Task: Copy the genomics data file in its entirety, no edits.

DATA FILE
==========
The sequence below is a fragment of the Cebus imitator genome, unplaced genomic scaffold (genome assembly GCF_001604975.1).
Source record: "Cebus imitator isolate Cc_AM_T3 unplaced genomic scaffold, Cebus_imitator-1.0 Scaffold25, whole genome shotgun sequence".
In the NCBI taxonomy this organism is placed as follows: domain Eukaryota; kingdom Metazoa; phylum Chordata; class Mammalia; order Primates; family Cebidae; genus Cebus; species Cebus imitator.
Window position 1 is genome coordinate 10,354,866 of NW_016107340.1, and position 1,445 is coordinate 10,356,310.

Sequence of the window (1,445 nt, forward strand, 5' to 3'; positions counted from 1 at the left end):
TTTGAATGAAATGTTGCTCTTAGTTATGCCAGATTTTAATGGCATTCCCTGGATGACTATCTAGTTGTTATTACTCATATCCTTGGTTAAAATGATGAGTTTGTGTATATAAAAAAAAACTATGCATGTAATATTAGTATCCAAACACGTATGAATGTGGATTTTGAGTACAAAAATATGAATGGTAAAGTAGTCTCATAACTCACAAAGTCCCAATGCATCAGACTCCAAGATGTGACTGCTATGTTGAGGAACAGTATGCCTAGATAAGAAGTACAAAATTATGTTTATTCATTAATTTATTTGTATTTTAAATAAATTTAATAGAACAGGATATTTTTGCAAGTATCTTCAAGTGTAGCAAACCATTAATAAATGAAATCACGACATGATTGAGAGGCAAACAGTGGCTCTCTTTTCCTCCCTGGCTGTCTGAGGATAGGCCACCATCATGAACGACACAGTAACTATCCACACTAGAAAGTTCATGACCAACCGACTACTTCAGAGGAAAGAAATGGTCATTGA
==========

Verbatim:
The sequence below is a fragment of the Cebus imitator genome, unplaced genomic scaffold (genome assembly GCF_001604975.1).
Source record: "Cebus imitator isolate Cc_AM_T3 unplaced genomic scaffold, Cebus_imitator-1.0 Scaffold25, whole genome shotgun sequence".
In the NCBI taxonomy this organism is placed as follows: domain Eukaryota; kingdom Metazoa; phylum Chordata; class Mammalia; order Primates; family Cebidae; genus Cebus; species Cebus imitator.
Window position 1 is genome coordinate 10,354,866 of NW_016107340.1, and position 1,445 is coordinate 10,356,310.

Sequence of the window (1,445 nt, forward strand, 5' to 3'; positions counted from 1 at the left end):
TTTGAATGAAATGTTGCTCTTAGTTATGCCAGATTTTAATGGCATTCCCTGGATGACTATCTAGTTGTTATTACTCATATCCTTGGTTAAAATGATGAGTTTGTGTATATAAAAAAAAACTATGCATGTAATATTAGTATCCAAACACGTATGAATGTGGATTTTGAGTACAAAAATATGAATGGTAAAGTAGTCTCATAACTCACAAAGTCCCAATGCATCAGACTCCAAGATGTGACTGCTATGTTGAGGAACAGTATGCCTAGATAAGAAGTACAAAATTATGTTTATTCATTAATTTATTTGTATTTTAAATAAATTTAATAGAACAGGATATTTTTGCAAGTATCTTCAAGTGTAGCAAACCATTAATAAATGAAATCACGACATGATTGAGAGGCAAACAGTGGCTCTCTTTTCCTCCCTGGCTGTCTGAGGATAGGCCACCATCATGAACGACACAGTAACTATCCACACTAGAAAGTTCATGACCAACCGACTACTTCAGAGGAAAGAAATGGTCATTGA